New paper published: Rihova, I., Moital, M., Buhalis, D. and Gouthro, M. (2019), “Practice-based segmentation: taxonomy of Customer to Customer (C2C) co-creation practice segments“, International Journal of Contemporary Hospitality Management, https://doi.org/10.1108/IJCHM-01-2018-0096
This paper aims to explore and evaluate practice-based segmentation as an alternative conceptual segmentation perspective that acknowledges the active role of consumers as value co-creators. Data comprising various aspects of customer-to-customer (C2C) co-creation practices of festival visitors were collected across five UK-based festivals, using participant observation and semi-structured interviews with naturally occurring social units (individuals, couples and groups). Data were analysed using a qualitative thematic analysis procedure within QSR NVivo 10. Private, sociable, tribal and communing practice segments are identified and profiled, using the interplay of specific subject- and situation-specific practice elements to highlight the “minimum” conditions for each C2C co-creation practice. Unlike traditional segments, practice segment membership is shown to be fluid and overlapping, with fragmented consumers moving across different practice segments throughout their festival experience according to what makes most sense at a given time. Although practice-based segmentation is studied in the relatively limited context of C2C co-creation practices at festivals, the paper illustrates how this approach could be operationalised in the initial qualitative stages of segmentation research. By identifying how the interplay of subject- and situation-specific practice elements affects performance of practices, managers can facilitate relevant practice-based segments, leading to more sustainable business. The paper contributes to segmentation literature by empirically demonstrating the feasibility of practice-based segments and by evaluating the use of practice-based segmentation on a strategic, procedural and operational level. Possible methodological solutions for future research are offered.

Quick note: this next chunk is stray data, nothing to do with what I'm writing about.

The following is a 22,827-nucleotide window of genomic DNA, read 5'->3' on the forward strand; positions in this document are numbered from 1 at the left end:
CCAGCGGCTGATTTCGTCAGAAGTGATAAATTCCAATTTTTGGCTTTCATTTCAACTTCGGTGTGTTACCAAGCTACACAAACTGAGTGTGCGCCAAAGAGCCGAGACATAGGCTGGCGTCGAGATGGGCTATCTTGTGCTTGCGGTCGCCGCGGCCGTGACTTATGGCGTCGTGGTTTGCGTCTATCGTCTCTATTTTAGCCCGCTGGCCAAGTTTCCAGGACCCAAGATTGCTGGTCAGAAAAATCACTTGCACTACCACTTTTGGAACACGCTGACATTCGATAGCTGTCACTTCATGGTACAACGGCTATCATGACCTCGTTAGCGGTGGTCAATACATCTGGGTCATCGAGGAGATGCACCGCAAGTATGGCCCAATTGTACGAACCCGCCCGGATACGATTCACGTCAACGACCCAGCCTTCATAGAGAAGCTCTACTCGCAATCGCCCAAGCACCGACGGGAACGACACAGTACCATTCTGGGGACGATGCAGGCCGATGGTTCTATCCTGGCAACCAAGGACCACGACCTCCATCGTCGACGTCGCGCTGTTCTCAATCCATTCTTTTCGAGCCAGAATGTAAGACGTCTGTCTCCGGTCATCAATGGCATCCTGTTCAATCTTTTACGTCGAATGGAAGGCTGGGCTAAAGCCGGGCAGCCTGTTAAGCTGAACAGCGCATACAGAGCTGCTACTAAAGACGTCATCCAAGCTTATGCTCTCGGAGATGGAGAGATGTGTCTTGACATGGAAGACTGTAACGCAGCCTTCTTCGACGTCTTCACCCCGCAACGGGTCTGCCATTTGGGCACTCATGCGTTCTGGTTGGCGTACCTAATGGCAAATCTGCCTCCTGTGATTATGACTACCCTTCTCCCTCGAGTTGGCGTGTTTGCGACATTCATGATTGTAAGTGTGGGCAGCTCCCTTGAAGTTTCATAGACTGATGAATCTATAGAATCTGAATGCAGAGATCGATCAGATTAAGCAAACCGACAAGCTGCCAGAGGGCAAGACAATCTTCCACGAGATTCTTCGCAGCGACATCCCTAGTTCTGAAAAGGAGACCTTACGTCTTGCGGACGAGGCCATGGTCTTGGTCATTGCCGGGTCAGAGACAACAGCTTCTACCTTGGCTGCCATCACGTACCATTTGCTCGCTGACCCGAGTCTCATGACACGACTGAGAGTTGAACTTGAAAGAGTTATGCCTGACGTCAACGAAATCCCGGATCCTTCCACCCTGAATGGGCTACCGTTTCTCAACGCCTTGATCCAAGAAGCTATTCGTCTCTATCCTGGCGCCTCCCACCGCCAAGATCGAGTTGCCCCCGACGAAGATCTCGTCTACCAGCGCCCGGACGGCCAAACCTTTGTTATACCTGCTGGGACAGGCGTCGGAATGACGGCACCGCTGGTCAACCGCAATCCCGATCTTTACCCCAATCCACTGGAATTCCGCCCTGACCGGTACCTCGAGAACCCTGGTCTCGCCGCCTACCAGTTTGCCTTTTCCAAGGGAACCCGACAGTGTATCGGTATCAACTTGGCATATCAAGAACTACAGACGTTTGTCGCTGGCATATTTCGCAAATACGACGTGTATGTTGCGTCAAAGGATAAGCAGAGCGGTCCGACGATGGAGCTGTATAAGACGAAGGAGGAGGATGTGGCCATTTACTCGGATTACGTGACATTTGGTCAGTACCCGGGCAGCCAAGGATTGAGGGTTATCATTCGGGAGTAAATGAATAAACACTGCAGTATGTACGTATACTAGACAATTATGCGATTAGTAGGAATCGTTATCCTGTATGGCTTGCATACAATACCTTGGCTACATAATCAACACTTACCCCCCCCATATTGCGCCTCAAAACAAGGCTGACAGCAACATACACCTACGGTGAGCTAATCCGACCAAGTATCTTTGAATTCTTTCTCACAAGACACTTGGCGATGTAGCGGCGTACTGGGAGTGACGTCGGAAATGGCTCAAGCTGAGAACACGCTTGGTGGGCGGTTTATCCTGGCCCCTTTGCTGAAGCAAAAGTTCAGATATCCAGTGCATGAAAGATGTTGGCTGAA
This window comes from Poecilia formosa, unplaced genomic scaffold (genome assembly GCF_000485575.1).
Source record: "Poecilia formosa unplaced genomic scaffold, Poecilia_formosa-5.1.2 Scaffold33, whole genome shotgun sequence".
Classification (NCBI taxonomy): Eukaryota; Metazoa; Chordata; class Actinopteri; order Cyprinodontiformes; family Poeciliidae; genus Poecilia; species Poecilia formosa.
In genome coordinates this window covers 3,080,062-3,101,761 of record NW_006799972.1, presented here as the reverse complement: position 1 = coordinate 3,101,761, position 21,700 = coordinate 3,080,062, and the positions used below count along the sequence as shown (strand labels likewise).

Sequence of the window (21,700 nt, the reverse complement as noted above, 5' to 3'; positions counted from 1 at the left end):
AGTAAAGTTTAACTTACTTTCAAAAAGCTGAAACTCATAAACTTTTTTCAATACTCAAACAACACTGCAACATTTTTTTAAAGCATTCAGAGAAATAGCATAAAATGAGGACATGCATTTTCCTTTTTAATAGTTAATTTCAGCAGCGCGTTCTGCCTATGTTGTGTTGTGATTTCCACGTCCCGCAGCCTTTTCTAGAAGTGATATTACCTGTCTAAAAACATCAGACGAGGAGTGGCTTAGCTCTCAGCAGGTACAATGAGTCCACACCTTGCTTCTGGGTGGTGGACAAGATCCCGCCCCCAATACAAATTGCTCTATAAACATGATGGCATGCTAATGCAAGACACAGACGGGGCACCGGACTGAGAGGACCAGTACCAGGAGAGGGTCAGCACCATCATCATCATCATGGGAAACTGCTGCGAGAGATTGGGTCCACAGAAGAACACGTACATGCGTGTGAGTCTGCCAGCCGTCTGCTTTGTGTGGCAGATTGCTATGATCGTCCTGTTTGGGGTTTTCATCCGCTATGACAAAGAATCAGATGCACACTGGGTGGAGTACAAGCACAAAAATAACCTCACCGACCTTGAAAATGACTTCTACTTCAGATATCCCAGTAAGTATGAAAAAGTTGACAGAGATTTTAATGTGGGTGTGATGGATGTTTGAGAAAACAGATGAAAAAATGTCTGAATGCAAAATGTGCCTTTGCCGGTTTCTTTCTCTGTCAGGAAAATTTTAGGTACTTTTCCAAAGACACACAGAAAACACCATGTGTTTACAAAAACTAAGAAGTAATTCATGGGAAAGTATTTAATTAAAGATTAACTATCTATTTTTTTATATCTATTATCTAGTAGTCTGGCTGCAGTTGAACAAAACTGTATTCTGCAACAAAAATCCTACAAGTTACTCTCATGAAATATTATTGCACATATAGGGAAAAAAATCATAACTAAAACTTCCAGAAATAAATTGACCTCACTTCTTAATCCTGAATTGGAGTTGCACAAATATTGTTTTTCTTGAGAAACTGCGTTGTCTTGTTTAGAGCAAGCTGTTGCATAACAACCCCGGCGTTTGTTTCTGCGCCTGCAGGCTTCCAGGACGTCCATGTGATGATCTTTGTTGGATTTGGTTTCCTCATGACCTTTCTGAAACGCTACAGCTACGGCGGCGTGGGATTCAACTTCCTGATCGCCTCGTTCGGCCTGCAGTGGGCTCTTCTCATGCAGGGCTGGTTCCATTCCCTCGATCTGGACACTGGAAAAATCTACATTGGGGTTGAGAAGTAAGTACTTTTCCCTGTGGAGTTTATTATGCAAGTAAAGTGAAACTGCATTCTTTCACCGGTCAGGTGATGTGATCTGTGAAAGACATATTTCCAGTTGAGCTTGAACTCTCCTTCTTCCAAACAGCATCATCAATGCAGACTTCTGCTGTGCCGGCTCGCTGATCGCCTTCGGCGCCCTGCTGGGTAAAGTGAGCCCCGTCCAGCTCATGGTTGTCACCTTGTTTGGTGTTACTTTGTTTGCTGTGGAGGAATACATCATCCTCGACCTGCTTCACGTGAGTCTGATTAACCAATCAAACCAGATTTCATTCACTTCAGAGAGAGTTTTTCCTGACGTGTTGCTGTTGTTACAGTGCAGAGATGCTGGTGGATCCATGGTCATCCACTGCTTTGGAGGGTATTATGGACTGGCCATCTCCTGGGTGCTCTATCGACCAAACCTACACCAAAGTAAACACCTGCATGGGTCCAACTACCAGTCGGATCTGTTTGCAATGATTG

NEW ARTICLE – download for FREE :
Peters, M., Kallmuenzer, A.; Buhalis, D., 2019, Host-Guest Value Co-Creation in Hospitality Family Firms,
Current Issues in Tourism, Vol.22(16) pp. 2014-2033
#cocreation #value#sme #entrepreneurship #hospitality #family #marketing
The hospitality industry is dominated by small- and medium-sized enterprises (SMEs).They are often led by entrepreneurs who face the challenge of simultaneously managing business decisions and their own wellbeing. The competitiveness of tourism destinations often depends on these entrepreneurs and therefore understanding their motivations and work patterns is critical. Research on individual wellbeing increasingly builds on the concept of quality of life (QoL). Hospitality and tourism literature so far predominantly focused on investigating QoL for tourists and residents, rather than for entrepreneurs’ QoL, even tho
Peters, M., Kallmuenzer, A.; Buhalis, D., 2019, Host-Guest Value Co-Creation in Hospitality Family Firms, Current Issues in Tourism, Vol.22(16) pp. 2014-2033 https://doi.org/10.1080/13683500.2018.1437122
ugh being key stakeholders in the hospitality industry. Therefore, this study explores the factors influencing hospitality entrepreneurs’ quality of life (“HE-QoL”) and how these relate to business growth. Results of a 380 hospitality entrepreneurs’ survey identify six distinct factors of HE-QoL. Two groups of HE-QoL are identified with significant differences in fitness level activity, entrepreneurial competencies and business growth. Findings lead to recommendations to reduce stress to improve HE-QoL, and to develop entrepreneurial competencies, which help to cope with entrepreneurial challenges. Tourism destinations and politics can support hospitality entrepreneurs in these actions by creating conditions that foster social exchange in regional communities and trust in political and economic stability.
Dr. Daisy Fan received “Best Paper of the Year 2019 for Journal of Hospitality & Tourism Research (JHTR)”
Congratulations to Dr. Daisy Fan together with all the other co-authors who has received the “2019 Outstanding JHTR Best Paper of the Year” in the Awards Banquet, 26 July 2019 at the ICHRIE summer conference, New Orleans, Louisiana, USA. The JHTR Editorial Review Board considered all of the papers published in 2018 and the paper entitled “Analyzing the Economic Sustainability of Tourism Development: Evidence from Hong Kong” was voted the very best of the best.